Sitting in the back of a pick-up truck along Sunset Boulevard, munching on handfuls of tortilla chips and cracking jokes, Josh Aubin, Lilah Larson, and Ezra Miller could’ve been just a couple of twenty something’s outside The Roxy for a Monday night concert. Except that the reason the trio were eagerly shoveling down their salted snacks so quickly was because they needed to be onstage—opening for Grammy nominated musician Saul Williams in less than an hour.
Young and ragged; their humble, soft voices, which turn into roars of passion once onstage, are matched only by the intensity in their eyes. They’re an image picturesque of the struggle of a generation that is desperately trying to grow up and find meaning in a world molded by the mistakes, prejudices, and expectations of their parents. To some extent, this is what Sons of an Illustrious Father have come to slowly represent since their inception six years ago.
Their debut EP Sons was an inflammation of raw emotion that gushed from the songs’ genre-bending escalations from punk to funk—rock-‘n’-roll guitar riffs colliding with avant-garde lyricism. Haphazard and sporadic, pulsating with unfettered hunger and bold experimentalism, Sons of an Illustrious Father have made it clear that they are slaves to the emotive convulsions that have given birth to their music.
Speaking about their untitled LP, which is due out later this year, Aubin explained that genre and style have always come naturally, “I don’t think any of us really try to write a specific genre, but there’s definitely influences and musical tastes which adhere to us writing and forming songs in certain styles. But none of us really try to write a 90’s alt-rock song.”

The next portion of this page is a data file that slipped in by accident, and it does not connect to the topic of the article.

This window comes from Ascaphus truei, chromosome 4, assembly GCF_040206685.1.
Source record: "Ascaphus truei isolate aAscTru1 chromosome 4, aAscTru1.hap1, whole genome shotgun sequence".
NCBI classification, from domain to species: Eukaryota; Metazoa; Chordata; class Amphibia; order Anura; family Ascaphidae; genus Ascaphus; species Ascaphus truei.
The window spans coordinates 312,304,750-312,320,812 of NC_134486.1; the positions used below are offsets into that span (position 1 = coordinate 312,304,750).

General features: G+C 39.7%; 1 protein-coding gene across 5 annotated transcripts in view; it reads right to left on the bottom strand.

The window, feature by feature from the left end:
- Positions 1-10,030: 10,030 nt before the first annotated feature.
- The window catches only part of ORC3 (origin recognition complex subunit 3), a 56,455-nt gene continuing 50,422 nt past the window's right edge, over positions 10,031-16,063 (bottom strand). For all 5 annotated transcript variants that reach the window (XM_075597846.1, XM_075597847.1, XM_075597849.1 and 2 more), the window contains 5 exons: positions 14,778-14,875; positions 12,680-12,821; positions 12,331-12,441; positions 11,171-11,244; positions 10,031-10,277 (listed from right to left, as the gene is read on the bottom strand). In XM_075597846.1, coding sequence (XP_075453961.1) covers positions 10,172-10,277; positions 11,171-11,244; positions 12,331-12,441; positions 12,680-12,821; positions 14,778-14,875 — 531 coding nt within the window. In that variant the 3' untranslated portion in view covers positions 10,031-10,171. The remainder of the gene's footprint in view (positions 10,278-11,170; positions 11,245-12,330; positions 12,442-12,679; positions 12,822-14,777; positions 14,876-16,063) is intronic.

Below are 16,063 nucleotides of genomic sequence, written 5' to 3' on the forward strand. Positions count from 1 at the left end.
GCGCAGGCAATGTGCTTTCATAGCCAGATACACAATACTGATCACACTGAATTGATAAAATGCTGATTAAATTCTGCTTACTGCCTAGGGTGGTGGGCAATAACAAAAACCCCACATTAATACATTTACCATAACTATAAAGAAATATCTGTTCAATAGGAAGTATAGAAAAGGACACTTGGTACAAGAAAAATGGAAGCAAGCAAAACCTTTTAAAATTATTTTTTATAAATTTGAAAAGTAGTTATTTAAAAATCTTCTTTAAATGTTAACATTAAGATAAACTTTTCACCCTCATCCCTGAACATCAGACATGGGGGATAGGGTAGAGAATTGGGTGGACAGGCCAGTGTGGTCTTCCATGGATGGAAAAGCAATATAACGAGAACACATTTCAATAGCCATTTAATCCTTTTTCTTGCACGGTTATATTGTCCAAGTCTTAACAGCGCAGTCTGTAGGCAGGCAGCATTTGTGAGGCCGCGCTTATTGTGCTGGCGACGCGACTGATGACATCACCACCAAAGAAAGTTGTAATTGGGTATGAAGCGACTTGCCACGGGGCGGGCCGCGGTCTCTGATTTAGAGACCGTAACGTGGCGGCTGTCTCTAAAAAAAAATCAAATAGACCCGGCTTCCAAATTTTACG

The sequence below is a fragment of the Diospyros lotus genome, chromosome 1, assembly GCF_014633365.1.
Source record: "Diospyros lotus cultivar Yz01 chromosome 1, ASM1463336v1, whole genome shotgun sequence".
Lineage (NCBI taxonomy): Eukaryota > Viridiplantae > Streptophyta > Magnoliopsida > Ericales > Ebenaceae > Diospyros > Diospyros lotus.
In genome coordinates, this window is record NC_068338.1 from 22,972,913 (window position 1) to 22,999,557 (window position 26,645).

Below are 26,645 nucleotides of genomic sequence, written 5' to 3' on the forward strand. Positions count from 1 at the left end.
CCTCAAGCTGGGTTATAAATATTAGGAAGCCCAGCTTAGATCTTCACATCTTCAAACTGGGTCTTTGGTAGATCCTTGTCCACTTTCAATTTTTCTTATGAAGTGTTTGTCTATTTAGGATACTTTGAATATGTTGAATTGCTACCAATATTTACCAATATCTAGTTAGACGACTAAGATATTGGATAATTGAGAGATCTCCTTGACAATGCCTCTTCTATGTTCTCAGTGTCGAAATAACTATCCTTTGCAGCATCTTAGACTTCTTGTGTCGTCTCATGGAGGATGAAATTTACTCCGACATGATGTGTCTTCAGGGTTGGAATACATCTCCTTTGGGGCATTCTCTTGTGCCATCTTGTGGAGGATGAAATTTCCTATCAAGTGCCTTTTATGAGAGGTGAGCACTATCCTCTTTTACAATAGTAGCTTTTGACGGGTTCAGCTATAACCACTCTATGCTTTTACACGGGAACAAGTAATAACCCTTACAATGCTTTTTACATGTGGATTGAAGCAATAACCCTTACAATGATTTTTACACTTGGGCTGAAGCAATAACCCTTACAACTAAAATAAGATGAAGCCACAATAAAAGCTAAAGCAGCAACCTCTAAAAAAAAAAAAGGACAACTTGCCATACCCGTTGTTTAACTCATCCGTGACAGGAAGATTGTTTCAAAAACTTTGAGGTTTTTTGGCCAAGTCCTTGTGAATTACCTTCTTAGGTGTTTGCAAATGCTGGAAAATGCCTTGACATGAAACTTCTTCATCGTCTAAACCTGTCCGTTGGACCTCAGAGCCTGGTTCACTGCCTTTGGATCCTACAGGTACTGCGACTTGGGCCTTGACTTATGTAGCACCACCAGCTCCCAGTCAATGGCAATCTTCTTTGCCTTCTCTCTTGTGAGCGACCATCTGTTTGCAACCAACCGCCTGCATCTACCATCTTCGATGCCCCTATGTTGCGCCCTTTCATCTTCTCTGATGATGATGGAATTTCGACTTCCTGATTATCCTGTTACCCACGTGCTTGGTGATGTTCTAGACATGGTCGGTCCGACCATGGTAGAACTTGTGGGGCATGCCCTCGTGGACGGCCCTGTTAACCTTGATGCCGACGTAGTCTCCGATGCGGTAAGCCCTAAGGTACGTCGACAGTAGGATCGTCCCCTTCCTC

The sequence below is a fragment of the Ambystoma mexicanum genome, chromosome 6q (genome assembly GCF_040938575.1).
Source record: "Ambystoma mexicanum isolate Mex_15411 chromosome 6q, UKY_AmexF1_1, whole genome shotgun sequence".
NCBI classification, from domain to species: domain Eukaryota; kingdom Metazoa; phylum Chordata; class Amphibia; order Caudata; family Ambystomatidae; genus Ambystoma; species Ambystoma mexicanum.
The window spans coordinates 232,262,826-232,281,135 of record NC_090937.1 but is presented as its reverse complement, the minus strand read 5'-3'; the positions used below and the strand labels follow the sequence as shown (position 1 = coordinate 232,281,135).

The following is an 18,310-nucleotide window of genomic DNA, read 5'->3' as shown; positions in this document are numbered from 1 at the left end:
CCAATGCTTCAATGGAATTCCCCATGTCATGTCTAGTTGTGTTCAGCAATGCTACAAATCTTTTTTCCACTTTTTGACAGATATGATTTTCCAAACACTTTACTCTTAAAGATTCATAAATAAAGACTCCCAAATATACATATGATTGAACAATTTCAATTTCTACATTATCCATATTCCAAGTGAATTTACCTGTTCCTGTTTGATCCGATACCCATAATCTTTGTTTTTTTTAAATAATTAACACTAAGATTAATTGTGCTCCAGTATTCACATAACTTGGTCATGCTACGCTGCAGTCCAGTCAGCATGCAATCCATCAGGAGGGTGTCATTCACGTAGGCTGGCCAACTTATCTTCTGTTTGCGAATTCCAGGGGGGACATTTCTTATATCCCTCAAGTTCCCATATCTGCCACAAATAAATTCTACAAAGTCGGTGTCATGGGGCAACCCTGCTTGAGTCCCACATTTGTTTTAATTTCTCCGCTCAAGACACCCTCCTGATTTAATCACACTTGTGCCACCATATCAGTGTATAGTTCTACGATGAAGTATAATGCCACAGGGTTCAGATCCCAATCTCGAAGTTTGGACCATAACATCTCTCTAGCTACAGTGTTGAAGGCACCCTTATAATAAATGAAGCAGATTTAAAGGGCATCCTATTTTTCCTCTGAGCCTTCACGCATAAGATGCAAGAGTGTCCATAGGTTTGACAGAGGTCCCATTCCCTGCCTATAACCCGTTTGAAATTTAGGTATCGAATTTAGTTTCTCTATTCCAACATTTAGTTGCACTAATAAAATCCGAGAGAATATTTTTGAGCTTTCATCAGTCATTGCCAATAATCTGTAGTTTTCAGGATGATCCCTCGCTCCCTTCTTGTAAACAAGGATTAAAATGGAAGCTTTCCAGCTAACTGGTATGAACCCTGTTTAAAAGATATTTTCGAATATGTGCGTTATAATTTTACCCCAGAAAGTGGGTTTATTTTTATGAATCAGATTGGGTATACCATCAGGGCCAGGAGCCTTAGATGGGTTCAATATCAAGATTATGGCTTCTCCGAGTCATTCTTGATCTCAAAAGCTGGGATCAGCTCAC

“I think in approaching this album more specifically, it was much more about philosophical, political, spiritual cohesion than aesthetic restrictions,” Larson added. “All oppressions are intersecting—as many great theorists, activists, and humans in general have put forward. So, I think the fact that we are singing about colonialism and capitalism and sexuality and eco-feminism, is all inter-related.”
Howard Bilerman, a former member of Arcade Fire and highly decorated producer, is working on the record with the three musicians; a fact that Miller is still reeling from.
“We love Howard, so much. We’re really super thankful for the opportunity to have made this with him,” Miller explained emphatically.
Half-way through their support tour for Williams, impressions have already begun to take shape in the form of awe-inspiring admiration for the 42-year-old rapper and poet’s style of performance.
“I think that the way right now that he is testing and accessing the vault of his spontaneous creativity—he’s been doing these shows in such an experimental, spontaneous fashion—and I think that’s inspiring to see,” Miller said of their tour mate. “It’s a brave and cool thing to be able to do.”
As the sun began to set and the crowds started to roll-in, Larson reminisced about the last time they played in the City of Angels. “It was at a punk-house. Someone’s really busted garage on skid-row—it was rad as hell.”
We asked the band if they’d noticed any distinct personalities about Los Angeles crowds compared to other States: “I think you need at least three of anything to start observing patterns,” explained Miller.
When that third show does finally roll around and the trio has that freshman album under their belt, we look forward to seeing their names bumped up to the top slot of the marquee at a bigger venue. Yet, something tells us that we’ll still be able to find them sitting in the back of some pick-up truck, grubbing on fast-food, just before stepping onstage to play their hearts out of their chests and into our hands.